Classical Cesarean Section In A Case Of Advanced Carcinoma Cervix With Twin Pregnancy

Author Information

Karve N*, Gupta AS**.
(* Fourth Year Resident, ** Professor. Department of Obstetrics and Gynecology, Seth G. S. Medical College and KEM Hospital, Mumbai, India.)


A 25 year old gravida 3 para 2 living 1 and intrauterine fetal death (IUFD) 1 with twin gestation and tobacco addiction was diagnosed with carcinoma cervix in the second trimester. She had been referred to a tertiary level oncology center but had poor follow-up there. She presented to our center at 36 weeks  with twin gestation and preterm premature rupture of membranes (PPROM).  An emergency classical cesarean section was performed. She was stage 1B2 (bulky) carcinoma of the cervix. Her postoperative period was uneventful. She was referred for definitive treatment to an oncology center.


Genital malignancies are rarely associated with pregnancy, the incidence estimated to be about 1/1000.[1] However, carcinoma cervix remains the most common genital malignancy associated with pregnancy, second only to carcinoma breast (46%) and hematological malignancies (18%) in overall incidence [2].

Lack of awareness regarding timely antenatal registration and routine Pap smear screening for cervical dysplasia often leads to patients presenting with advanced stages of cancer and late into the pregnancy. The obstetrician and gynecologist then face the challenge of balancing the well-being of the mother and the fetus. This case report attempts to highlight the major aspects of managing a patient with advanced stage carcinoma cervix in pregnancy.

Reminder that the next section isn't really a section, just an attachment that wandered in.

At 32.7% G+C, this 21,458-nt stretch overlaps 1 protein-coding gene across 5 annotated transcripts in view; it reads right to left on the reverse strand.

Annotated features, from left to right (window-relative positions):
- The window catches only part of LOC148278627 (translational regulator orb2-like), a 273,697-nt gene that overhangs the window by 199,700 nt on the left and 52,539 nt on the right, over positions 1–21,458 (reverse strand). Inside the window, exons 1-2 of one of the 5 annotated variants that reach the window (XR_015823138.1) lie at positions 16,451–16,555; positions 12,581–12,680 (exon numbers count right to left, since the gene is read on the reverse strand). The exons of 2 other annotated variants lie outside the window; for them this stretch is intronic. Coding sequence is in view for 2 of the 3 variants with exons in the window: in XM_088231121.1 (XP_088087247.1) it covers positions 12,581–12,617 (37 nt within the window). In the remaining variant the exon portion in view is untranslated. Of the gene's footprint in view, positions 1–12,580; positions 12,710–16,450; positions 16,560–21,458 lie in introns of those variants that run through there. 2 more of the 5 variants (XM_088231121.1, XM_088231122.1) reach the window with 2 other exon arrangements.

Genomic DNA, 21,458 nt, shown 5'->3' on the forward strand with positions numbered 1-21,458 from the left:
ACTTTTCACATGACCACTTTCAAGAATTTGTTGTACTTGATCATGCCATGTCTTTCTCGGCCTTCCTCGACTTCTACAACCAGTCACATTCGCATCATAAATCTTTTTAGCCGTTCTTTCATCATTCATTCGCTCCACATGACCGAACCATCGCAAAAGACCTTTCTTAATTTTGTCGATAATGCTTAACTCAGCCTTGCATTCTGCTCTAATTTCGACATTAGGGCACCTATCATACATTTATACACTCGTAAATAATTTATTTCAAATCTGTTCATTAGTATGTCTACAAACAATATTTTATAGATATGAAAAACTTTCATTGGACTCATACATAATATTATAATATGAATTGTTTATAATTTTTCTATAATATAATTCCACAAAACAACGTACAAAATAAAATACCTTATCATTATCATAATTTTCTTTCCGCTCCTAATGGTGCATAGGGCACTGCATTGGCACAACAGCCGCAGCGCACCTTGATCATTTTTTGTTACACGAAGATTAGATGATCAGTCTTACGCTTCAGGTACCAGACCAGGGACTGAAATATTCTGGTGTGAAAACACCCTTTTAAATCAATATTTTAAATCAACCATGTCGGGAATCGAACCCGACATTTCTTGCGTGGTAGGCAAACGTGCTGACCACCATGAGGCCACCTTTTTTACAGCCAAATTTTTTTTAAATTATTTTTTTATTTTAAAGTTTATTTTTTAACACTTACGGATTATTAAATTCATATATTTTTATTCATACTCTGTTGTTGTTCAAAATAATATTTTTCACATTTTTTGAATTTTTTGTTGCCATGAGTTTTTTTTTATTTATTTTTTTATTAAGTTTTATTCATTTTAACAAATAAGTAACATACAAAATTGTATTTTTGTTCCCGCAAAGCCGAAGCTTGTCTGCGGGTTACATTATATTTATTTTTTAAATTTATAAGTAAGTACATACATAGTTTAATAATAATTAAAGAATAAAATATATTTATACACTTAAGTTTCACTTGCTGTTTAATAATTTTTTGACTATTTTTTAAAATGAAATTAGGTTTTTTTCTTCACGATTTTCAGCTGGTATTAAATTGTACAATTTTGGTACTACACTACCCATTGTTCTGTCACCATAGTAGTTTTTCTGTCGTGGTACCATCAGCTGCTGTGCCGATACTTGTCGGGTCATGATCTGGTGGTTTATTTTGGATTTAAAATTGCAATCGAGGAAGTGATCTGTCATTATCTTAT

Case Report

Our patient was 25 year old gravida 3 para 2 living 1 and IUFD 1 with twin gestation. After repeated episodes of painless vaginal bleeding and leucorrhea in the mid trimester at 20 weeks of gestation she underwent a cervical biopsy at a peripheral hospital in Gujarat. The histopathological diagnosis was a large cell non-keratinizing squamous cell carcinoma, after which she was referred to a tertiary level oncological center for further management. She paid a single visit there at which time her clinical stage was determined to be I B2 and she was advised further investigations like magnetic resonance imaging (MRI), which she did not get done, nor did she follow up there again. She came to our casualty twice, earliest at 30 weeks and refused admission on both the occasions. The patient was referred to the Tata Memorial cancer center in Mumbai. She visited the center once and was staged as carcinoma cervix 1B2. She was advised MRI and follow up. She neither got the MRI done nor did she follow up. She presented to us at 36 weeks gestation in labor and PPROM for one day. Uterus was over distended and two fetal heart sounds were heard. On speculum examination frank clear leak was seen along with an irregular friable fungating growth which had replaced both the lips of the cervix of about 4 X 5 cm size.  The external os was obscured by the mass. The portio vaginalis was entirely replaced by the mass. However, the upper and the lower vaginal walls did not show any tumor deposits. The mass showed slight bleeding and profuse foul smelling discharge. Vaginal examination was not done due to the fear of precipitating torrential hemorrhage. Rectal mucosa was free.